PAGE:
Drapers Company of Shrewsbury

Shrewsbury Drapers Company
Drapers Hall, Shrewsbury, now a boutique hotel
Founded atShrewsbury, Shropshire, England
Registration no.Charity No: 1132671
Legal statusActive
PurposeOperation of almshouses
Headquarters1 Frankwell, Shrewsbury, SY3 8LG
Coordinates52°42′39″N 2°45′34″W / 52.710946°N 2.759567°W / 52.710946; -2.759567Coordinates: 52°42′39″N 2°45′34″W / 52.710946°N 2.759567°W / 52.710946; -2.759567
ServicesLow-income housing

The Shrewsbury Drapers Company was a trade organisation founded in 1462 in the town of Shrewsbury, Shropshire, England. The members were wholesale dealers in wool or woollen cloth. The Company dominated the trade in Welsh cloth for many years, holding a virtual monopoly from the 16th century to the late 18th century. It lost its position when the roads were improved, making it practical for factors from Liverpool and elsewhere to travel into Wales and purchase cloth directly from the makers, and became irrelevant when the Industrial Revolution made trade guilds obsolete. Today it survives as a charity that runs almshouses in Shrewsbury.

Early years: 12th–15th centuries[]

Shrewsbury in 1334 was the 7th wealthiest town in England outside of London, and was well situated to handle trade from north and central Wales in time of peace. The drapers[a] took the role of middlemen when the trade in raw wool was replaced by trade in woollen cloth.[1] In the late 12th and 13th centuries all trade in Shrewsbury was controlled by the Guild Merchants. By the late 14th century the drapers had become an independent guild with commercial, religious and political functions.[2] In 1444 the drapers guild founded almshouses beside St Mary's Church that housed 13 residents.[1] The Mercers' Company remained the richest and strongest trade organisation in Shrewsbury in the 15th century.[3]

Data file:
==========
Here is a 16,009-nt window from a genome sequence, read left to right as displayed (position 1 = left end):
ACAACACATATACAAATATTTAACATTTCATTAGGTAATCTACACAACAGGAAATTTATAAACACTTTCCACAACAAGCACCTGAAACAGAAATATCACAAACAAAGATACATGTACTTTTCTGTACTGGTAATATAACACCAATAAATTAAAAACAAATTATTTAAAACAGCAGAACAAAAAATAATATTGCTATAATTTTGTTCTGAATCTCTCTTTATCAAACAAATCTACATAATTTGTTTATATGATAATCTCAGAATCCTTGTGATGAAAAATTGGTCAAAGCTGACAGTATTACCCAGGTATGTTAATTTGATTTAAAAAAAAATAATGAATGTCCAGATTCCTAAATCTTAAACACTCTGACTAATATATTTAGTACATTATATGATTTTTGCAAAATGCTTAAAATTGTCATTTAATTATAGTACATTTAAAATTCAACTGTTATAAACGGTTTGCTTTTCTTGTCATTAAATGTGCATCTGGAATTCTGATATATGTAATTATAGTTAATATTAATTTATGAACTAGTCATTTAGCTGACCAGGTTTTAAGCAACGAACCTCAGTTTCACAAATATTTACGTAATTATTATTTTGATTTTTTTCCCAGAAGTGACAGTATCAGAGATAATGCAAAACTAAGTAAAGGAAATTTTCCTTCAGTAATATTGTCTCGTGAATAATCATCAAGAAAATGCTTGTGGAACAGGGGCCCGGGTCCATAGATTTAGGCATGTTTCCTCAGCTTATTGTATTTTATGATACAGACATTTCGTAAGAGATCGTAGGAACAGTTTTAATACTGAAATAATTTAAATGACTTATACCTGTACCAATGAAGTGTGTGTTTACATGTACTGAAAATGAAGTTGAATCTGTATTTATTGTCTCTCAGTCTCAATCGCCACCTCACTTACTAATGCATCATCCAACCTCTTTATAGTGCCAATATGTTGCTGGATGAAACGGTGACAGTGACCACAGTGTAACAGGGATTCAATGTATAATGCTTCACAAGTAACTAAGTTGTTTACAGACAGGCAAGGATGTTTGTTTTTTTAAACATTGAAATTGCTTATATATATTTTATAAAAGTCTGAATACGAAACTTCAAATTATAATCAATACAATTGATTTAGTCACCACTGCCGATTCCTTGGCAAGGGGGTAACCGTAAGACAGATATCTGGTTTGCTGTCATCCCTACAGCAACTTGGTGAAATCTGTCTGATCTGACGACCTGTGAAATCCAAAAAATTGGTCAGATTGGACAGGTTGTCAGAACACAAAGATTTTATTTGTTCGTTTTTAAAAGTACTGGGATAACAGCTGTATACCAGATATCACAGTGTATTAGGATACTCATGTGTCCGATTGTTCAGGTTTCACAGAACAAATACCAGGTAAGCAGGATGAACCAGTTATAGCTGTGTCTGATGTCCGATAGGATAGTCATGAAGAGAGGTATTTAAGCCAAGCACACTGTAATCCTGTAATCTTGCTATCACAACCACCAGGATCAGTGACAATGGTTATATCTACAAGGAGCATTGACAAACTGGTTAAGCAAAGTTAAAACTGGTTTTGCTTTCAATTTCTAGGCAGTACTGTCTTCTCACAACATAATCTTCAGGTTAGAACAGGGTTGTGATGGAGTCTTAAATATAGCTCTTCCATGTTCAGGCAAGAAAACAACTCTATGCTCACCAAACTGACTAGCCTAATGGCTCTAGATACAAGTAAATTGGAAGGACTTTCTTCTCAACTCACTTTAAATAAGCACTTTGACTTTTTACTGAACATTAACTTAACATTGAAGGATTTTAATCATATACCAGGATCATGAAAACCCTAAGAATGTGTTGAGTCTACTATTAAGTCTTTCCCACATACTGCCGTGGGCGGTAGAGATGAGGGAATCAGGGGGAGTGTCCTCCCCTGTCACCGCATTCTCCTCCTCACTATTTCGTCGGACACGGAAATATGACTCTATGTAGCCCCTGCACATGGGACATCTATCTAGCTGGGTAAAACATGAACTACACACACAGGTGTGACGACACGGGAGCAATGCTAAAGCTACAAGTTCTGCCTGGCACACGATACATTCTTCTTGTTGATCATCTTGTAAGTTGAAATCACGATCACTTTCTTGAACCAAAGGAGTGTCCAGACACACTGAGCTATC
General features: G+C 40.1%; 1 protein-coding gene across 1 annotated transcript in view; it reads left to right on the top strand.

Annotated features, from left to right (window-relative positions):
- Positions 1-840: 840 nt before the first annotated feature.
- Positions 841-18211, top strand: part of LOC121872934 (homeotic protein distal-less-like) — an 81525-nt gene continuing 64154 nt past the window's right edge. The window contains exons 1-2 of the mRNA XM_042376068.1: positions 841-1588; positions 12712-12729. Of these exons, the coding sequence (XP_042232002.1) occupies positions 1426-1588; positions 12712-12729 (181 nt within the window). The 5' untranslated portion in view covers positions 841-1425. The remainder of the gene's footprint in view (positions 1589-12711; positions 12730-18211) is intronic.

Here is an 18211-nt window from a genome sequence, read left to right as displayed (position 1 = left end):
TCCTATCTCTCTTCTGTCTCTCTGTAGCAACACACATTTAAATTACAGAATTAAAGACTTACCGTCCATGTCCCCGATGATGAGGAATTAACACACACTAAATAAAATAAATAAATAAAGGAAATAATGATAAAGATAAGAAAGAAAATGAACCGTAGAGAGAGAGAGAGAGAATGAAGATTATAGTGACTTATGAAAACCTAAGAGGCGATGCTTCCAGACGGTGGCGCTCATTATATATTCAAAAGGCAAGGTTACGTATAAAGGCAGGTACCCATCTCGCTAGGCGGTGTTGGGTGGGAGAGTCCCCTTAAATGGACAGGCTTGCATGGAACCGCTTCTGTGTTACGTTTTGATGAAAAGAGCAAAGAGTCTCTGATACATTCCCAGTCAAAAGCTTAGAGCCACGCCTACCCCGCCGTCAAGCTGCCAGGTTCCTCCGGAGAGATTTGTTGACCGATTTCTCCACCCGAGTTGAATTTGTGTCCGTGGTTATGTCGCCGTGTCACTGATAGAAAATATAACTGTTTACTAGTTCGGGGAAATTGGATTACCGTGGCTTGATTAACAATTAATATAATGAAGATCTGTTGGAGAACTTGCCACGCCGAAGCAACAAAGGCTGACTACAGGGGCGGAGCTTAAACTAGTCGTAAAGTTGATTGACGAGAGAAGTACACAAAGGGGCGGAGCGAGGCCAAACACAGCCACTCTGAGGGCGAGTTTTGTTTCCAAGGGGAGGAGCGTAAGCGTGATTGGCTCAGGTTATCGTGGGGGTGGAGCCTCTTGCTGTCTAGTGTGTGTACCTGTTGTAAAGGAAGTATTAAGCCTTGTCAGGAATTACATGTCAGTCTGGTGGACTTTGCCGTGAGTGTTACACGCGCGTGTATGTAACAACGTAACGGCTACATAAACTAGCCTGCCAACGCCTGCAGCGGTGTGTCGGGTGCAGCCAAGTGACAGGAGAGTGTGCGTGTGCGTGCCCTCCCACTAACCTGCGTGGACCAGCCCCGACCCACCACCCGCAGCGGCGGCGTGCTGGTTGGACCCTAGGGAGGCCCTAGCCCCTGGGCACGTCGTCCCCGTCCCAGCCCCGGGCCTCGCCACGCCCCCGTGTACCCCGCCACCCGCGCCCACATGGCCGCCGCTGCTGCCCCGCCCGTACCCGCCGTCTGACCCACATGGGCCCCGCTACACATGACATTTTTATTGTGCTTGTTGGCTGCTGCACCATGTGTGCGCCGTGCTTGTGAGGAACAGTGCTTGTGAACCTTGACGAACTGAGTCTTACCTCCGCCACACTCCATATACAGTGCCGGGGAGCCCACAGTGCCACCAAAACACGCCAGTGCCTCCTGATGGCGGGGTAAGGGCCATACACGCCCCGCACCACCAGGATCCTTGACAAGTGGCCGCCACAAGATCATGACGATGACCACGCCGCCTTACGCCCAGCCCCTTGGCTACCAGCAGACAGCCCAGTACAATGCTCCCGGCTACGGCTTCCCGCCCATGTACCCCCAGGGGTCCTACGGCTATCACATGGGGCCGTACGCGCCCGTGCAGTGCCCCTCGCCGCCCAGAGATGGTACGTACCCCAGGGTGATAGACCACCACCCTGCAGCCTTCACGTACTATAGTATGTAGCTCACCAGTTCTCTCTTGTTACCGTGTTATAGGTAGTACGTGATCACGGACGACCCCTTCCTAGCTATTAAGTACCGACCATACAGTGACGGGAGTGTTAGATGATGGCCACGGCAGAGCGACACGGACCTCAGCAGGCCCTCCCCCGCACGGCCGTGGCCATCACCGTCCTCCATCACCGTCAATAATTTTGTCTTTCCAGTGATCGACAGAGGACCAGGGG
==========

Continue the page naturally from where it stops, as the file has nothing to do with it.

The Shrewsbury Drapers Company was incorporated by Edward IV in 1462 by a royal charter that called the Company "A Fraternity or Gild of the Holy Trinity of the Men of the Mystery of Drapers in the town of Salop".[2] In 1470 the weavers of Shrewsbury obtained an order by the town authorities that banned the drapers from bringing in Welsh cloth. The prohibition proved unsustainable.[4] As part of the religious charter a chantry priest was appointed by the guild to say Mass for the guild in the chapel of St Mary's Church. The Company erected an altar in the chantry chapel of St Mary's in 1501, part of which still exists.[2]

Rise to dominance of cloth trade: 16th century[]

In the early 16th century Welsh cloth for export was mainly produced in south Wales and shipped from the local ports. During that century there was a shift in production to mid-Wales and north Wales.[5] After the Act of Union in 1536 the Shrewsbury Drapers provided an increasingly important export market for Welsh light coarse cloths, known as cottons, friezes and flannel. The Mercers, who retailed cloth, had formerly claimed a share of the Welsh trade, as had the Shearmen, who finished the cloth. In the early 16th century the Drapers shut the Mercers out of the trade and make the Shearmen purely subcontractors, creating an effective monopoly.[2]

During the Reformation the Company's religious duties were eliminated.[2] The drapers came to wield great power in Shrewsbury, and included all the leading men of the town. From the mid-16th century to the end of the 17th century members of the Company dominated Shrewsbury's administration.[2] The drapers provided homes for a number of poor people, whom they employed, and gave work to over 600 shearmen. In 1565 this was used to justify an act of parliament that gave them a monopoly of the cloth trade in the town.[3] The formal monopoly was repealed after six years, but the drapers usually managed to exclude competitors.[6] In 1576 the Company built a new Drapers Hall in St Mary's Place on the site of an earlier hall.[1] The Company was allowed a coat of arms the same as that of the London Drapers in 1585.[2]

At first the "staple", or woollen cloth trading centre for Welsh cloth, was located in the town of Oswestry about 16 miles (26 km) to the north west of Shrewsbury. In 1585 the market was temporarily moved to Knockin due to an outbreak of plague in Oswestry.[7] There was also a market in Welshpool in Montgomeryshire, where it was reported that 700,000 yards of webbs were manufactured in the reign of Queen Elizabeth I (r. 1558–1603). The Shrewsbury Drapers had to make dangerous journeys through unsettled country to reach these markets.[8] They carried arms and travelled together for protection against robbers.[1]

Prosperity and challenges: 17th century[]

Shrewsbury Drapers Company is located in England
Wool trade locations in England